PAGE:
Bob Wills is in the Country Music Hall of Fame, and when there’s a tribute to his music and memory, it’s no surprise to see Merle Haggard or Willie Nelson or Marty Stuart taking part. But did his bands play much country music? He had the most renowned and influential big band in the Southwestern United States, but does anyone expect jazz fans — or big TV documentaries on jazz — to bring him up at all?
He is usually referred to as the “founding father of western swing,” sometimes as if his band were all there was to that key alt-country movement. But Wills didn’t call his music that. And such friendly competitors as Milton Brown and the various Cliff Bruner/Bob Dunn/Moon Mullican bands have perfectly good claims as co-founders and equal innovators of the music. Compared to those performers, some have even labeled Wills and company “overrated” in recent years — but does that take the big picture into consideration?
Wills’ music, right along with singing cowboy music, was what used to put the “western” in country & western — but is there much specifically western or cowboy at all about the Playboys output? The mystery of Bob Wills is complicated, and has been hanging out there for years.
We get a massive new set of clues with the release of this Bear Family box — extravagant even for them, with some 300 cleanly delivered cuts and some alternate takes on 11 CDs, covering his entire output through the key Columbia Records years (1929-47), most of it hard to find for years or unavailable. Then they add his feature film Take Me Back To Oklahoma on DVD, and a 185-page hardbound coffee table book with text by Rich Kienzle, movie posters, photos, a complete discography, and an almost day-to-day biography. (The book and movie should be made available as separate items, given that the lavish package will obviously not make it into everyone’s collection.)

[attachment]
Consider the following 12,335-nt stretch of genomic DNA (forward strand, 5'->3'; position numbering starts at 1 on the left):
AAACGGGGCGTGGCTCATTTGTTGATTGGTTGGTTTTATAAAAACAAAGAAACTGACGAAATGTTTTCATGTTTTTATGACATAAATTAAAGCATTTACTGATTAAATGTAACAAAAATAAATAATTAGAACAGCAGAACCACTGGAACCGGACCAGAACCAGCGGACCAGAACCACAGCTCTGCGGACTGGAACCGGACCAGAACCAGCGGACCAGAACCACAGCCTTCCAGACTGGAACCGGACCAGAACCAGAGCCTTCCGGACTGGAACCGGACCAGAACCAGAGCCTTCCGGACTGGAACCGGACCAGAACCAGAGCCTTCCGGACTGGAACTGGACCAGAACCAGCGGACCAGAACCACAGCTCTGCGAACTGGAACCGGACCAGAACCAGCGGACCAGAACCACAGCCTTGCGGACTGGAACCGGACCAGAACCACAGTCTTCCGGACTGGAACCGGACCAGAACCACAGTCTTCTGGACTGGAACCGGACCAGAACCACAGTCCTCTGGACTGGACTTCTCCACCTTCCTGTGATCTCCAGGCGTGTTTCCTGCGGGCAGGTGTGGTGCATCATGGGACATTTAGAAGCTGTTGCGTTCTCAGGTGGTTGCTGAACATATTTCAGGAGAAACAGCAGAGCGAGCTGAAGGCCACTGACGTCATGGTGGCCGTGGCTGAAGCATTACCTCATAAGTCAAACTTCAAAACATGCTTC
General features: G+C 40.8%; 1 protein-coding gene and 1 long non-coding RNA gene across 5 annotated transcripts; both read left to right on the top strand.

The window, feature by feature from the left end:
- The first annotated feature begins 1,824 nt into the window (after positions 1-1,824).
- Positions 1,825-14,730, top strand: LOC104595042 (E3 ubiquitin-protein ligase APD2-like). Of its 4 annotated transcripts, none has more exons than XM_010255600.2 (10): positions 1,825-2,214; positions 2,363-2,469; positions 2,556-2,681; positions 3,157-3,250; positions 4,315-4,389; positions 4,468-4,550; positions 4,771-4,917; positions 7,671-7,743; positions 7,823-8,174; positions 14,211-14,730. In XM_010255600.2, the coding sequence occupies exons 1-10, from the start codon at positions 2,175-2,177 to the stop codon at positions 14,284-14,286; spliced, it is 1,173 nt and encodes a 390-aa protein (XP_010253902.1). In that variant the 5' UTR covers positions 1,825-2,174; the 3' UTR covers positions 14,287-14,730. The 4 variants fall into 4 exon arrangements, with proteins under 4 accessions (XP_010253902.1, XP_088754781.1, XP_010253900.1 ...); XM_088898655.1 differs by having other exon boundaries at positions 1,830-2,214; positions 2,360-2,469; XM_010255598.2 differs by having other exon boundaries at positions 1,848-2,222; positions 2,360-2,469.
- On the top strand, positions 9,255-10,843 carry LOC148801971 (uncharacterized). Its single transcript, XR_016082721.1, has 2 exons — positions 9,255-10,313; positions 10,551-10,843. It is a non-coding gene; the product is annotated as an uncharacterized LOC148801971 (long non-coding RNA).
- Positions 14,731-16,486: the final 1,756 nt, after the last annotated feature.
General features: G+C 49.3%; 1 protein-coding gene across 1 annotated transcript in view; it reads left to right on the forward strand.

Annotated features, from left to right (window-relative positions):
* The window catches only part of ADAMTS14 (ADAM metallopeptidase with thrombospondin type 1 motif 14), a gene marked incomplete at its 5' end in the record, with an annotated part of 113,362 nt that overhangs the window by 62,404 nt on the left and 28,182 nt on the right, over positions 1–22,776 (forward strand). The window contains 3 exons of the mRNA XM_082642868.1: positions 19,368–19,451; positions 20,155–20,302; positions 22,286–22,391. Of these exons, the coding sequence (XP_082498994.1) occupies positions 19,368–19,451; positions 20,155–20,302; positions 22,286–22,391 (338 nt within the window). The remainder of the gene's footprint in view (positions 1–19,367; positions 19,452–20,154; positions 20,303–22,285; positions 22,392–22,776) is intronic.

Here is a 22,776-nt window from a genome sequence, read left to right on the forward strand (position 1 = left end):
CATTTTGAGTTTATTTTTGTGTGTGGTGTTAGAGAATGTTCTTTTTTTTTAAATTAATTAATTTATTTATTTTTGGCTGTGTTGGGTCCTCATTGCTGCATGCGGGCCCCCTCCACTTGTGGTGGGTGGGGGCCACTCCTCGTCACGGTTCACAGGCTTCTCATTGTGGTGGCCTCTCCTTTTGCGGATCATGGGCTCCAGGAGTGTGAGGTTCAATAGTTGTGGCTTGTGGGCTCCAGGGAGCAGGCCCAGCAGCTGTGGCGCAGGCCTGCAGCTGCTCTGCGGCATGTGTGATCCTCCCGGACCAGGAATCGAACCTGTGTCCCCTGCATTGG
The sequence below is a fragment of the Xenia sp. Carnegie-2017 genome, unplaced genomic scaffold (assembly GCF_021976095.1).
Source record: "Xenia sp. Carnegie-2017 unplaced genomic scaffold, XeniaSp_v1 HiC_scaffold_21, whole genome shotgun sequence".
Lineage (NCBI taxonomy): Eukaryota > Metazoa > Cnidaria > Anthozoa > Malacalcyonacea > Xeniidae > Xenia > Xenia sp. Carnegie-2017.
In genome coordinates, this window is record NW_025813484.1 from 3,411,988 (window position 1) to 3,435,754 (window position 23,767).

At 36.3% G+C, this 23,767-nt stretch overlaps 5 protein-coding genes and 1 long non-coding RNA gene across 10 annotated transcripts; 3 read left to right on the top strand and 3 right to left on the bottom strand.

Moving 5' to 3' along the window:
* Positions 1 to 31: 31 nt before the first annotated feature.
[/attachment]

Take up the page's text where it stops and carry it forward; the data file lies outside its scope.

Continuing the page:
There’s country here, all right. It’s in those few numbers that presage honky-tonk, in the way the steel from Leon McAuliffe and others takes us toward the way that instrument would eventually be used, in the set of Jimmie Rodgers covers the band plays through the years. But the country side is found overwhelmingly in Wills himself — especially in that beautifully bastard Texas-born fiddle playing, which takes off from Skillet Lickers fiddle music, touches on square dance and Border music, turns on Texas and Mississippi string band music, and visits the jazz blues of Bessie Smith. All of them.
But rural string band dance music remains a key element of the Playboys as they so dramatically evolve, to the point that in their broadcasting years, a separate radio show would be needed to handle it. The tension between the country string and jazz sounds even becomes the subject of a number such as “There’s Going To Be A Party For The Old Folks” — which welcomes the swing kids to old-timey music.
The numbers here largely feature that remarkable, classic Playboys lineup: Tommy Duncan on vocals (with an even wider range than the hit collections show — he challenges Milton Brown as a blues singer, for instance), Eldon Shamblin on guitar, McAuliffe on steel, Al Stricklin on piano, and an ever-evolving series of second fiddles, clarinets, trumpets, saxes, banjos and drums.